The identification of Andrew Johnson as a "Southerner" is also a bit problematic here. Although Johnson was born in North Carolina and spent his adult life in Tennessee (both slave states), Johnson was also the only Southern senator who refused to follow his state when it seceded, and he remained loyal to the Union.

Given the high frequency of "Johnson" (literally "son of John") as a surname in both Lincoln's and Kennedy's time, this "coincidence" should be no real surprise to anyone.
6) Andrew Johnson was born in 1808. Lyndon Johnson in 1908.

<font face="Verdana, Arial" size="2">Another hundred-year coincidence that is hardly surprising, since nearly all American politicians have attained high office (President or Vice-President) while in the 50-70 age range (and Andrew Johnson and Lyndon Johnson were, obviously, contemporaries of Lincoln and Kennedy, respectively). Perhaps it's time to point out that there's nothing "coincidental" about events merely because they somehow involve the number 100. If we sifted through all the Lincoln/Kennedy data, we could produce multiple instances of events involving the number 17 or 49 or 116, but nobody would consider those "coincidences" because they don't yield nice round numbers that have any significance to us, even though they're all just as "coincidental" as the number 100.

And once again, let's consider all the differences between the two Johnsons, such as that one hailed from North Carolina while the other was from Texas, or that one supported slavery while the other championed civil rights, or that one was never elected President in his own right while the other won the biggest presidential landslide in history, or that one was impeached while the other wasn't, or that one became President at the end of a war while the other became President at the beginning of a war.
7) John Wilkes Booth was born in 1839. Lee Harvey Oswald in 1939.

<font face="Verdana, Arial" size="2">Another coincidence that is no coincidence because it's plain wrong: Booth was born in 1838, not 1839.

8) Booth and Oswald were Southerners who favored unpopular ideas.

<font face="Verdana, Arial" size="2">A dubious use of the term "Southerner." Although John Wilkes Booth was undeniably a Southern sympathizer,he was born in Maryland, which (along with Delaware) was the northernmost of the border slave states and remained part of the Union throughout the Civil War. Additionally, Booth spent a good deal of his life in the Northand "thought of himself as a Northerner who understood the South."

Oswald was nominally a Southerner by virtue of his having been born in New Orleans; he spent his youth being shuttled between Lousiana, Texas, and New York before finally joining the Marines. But Oswald's "Southerness" is of no real import, because, unlike Booth, Oswald was not motivated by a regional affiliation.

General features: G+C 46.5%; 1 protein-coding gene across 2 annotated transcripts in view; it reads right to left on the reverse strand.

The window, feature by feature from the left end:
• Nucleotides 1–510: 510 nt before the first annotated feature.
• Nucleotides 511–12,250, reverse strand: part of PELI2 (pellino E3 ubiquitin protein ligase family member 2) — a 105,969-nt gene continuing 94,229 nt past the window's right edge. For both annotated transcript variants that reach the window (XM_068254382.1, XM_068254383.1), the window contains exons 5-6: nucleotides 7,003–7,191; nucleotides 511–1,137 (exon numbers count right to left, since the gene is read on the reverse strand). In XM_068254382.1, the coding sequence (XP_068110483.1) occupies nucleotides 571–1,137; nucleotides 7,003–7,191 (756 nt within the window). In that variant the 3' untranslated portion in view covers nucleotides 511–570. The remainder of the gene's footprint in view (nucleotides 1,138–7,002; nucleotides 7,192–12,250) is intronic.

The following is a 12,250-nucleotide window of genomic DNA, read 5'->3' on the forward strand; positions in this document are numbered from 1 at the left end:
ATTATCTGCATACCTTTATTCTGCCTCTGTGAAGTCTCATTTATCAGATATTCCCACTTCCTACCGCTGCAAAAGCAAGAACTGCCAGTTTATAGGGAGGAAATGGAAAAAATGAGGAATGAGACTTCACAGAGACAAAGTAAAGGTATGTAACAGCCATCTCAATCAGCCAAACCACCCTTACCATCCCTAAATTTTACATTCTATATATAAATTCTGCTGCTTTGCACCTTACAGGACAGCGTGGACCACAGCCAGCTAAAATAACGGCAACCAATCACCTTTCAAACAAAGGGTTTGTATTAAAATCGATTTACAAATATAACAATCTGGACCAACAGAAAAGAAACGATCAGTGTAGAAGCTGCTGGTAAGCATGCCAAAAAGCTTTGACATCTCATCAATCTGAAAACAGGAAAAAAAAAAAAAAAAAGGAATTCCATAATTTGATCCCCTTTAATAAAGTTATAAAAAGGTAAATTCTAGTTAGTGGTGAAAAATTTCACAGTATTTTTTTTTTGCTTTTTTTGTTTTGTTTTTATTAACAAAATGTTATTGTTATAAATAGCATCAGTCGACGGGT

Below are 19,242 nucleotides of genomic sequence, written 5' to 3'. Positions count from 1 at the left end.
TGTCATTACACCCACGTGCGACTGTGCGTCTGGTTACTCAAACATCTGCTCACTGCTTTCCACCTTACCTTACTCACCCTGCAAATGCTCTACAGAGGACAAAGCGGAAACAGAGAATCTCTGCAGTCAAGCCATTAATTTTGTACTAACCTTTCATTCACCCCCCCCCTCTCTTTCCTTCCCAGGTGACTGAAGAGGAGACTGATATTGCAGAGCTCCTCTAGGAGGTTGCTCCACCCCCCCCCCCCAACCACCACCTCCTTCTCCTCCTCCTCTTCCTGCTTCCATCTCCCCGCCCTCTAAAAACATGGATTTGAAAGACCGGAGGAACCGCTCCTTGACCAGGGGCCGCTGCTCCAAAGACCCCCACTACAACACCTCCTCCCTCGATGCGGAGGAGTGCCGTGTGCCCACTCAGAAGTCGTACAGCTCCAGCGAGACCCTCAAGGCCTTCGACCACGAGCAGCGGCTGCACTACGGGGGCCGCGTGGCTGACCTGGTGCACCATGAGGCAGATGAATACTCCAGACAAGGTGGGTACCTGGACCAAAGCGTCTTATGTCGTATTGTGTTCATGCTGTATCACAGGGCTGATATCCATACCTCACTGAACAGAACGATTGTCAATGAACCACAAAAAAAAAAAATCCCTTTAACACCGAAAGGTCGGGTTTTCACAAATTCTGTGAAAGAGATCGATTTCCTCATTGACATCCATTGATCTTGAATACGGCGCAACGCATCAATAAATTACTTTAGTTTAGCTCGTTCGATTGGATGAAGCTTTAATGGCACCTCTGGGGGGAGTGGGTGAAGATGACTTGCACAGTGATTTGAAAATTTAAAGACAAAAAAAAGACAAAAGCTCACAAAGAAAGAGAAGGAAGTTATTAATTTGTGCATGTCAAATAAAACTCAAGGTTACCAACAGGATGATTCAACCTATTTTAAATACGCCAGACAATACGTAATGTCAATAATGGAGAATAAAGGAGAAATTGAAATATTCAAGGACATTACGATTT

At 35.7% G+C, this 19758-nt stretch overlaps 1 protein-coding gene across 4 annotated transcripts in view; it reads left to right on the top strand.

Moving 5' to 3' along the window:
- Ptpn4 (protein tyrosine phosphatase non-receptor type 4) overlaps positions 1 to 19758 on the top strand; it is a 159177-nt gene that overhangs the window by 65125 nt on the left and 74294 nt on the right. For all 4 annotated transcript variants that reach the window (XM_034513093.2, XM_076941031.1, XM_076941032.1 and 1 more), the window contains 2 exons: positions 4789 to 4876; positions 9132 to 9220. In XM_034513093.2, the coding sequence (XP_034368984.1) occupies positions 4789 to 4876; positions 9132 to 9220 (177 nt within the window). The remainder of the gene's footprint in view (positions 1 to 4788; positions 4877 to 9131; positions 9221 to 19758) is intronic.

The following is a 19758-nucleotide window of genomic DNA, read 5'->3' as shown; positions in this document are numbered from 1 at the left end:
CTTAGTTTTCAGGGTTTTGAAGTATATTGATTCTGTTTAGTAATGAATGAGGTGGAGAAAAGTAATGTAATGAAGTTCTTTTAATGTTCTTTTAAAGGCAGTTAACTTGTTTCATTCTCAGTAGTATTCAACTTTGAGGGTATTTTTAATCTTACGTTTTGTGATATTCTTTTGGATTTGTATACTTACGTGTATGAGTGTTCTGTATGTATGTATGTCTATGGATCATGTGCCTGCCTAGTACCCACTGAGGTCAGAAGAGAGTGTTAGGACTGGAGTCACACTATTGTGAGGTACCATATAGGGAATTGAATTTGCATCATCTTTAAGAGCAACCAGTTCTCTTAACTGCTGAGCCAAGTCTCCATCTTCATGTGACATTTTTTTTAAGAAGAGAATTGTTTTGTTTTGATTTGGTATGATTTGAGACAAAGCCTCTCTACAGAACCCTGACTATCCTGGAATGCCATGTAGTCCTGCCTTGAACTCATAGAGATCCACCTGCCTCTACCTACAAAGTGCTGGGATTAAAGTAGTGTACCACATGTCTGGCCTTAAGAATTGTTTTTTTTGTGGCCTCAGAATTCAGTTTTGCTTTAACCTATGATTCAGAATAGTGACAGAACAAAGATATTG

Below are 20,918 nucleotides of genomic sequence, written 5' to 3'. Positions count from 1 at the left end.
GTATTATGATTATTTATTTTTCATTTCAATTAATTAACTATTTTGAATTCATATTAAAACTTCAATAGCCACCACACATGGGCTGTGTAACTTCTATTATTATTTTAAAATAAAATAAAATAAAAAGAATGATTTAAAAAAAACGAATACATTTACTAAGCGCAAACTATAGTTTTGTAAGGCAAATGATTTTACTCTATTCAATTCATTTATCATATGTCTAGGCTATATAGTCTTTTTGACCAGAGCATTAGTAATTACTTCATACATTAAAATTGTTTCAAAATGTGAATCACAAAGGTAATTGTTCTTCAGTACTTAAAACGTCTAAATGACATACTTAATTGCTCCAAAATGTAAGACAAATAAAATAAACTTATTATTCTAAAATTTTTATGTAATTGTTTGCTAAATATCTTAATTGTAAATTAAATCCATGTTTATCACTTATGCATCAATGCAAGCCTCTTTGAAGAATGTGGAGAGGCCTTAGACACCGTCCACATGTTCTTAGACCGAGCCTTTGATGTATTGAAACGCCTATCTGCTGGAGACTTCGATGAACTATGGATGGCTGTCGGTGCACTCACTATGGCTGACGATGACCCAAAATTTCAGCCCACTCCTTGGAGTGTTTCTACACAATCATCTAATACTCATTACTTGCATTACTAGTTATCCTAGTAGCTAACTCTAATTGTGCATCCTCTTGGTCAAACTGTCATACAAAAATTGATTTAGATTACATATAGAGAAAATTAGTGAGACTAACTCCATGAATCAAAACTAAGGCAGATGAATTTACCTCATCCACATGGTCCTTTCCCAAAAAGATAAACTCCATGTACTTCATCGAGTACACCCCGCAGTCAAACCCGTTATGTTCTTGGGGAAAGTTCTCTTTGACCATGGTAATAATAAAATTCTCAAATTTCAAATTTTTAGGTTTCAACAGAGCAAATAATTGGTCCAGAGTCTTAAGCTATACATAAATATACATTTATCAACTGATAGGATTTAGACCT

9) Both Presidents lost children through death while in the White House.

<font face="Verdana, Arial" size="2">Another statement that, while literally true, is misleading and masks much more substantial dissimilarities.

The circumstances and nature of the deaths alluded to here are completely different, and the way the statement is phrased ("Both wives lost their children") implies that both women suffered the misfortune of a stillbirth or the death of an infant, something that is true only of Mrs. Kennedy.

All of Lincoln's children were born before he entered the White House, and the Lincolns actually lost two children, not just one (although only one died during Lincoln's tenure as President). Edward Lincoln died of tuberculosis in 1850, just before his fourth birthday, and the Lincolns' eleven-year-old son Willie succumbed to typhoid at the end of their first year in the White House.

The Kennedys, on the other hand, were the rare Presidential couple still young enough to be bearing children after entering the White House, and a premature child born to Mrs. Kennedy in 1963 died two days later.

Other differences: The Lincolns had four children, all boys, only one of whom lived past his teens. The Kennedys had three children, two boys and a girl, two of whom have survived well into adulthood.
10) Lincoln's secretary, whose name was Kennedy, advised him not to go to the theater.
11) Kennedy's secretary, whose name was Lincoln, advised him not to go to Dallas.
(one coincidence)

<font face="Verdana, Arial" size="2">This is one of those coincidences that isn't a coincidence at all -- it's simply wrong. John Kennedy did have a secretary named Evelyn Lincoln (who may or may not have warned him about going to Dallas), but one searches in vain to find a Lincoln secretary named Kennedy. (Lincoln's White House secretaries were John G. Nicolay and John Hay.)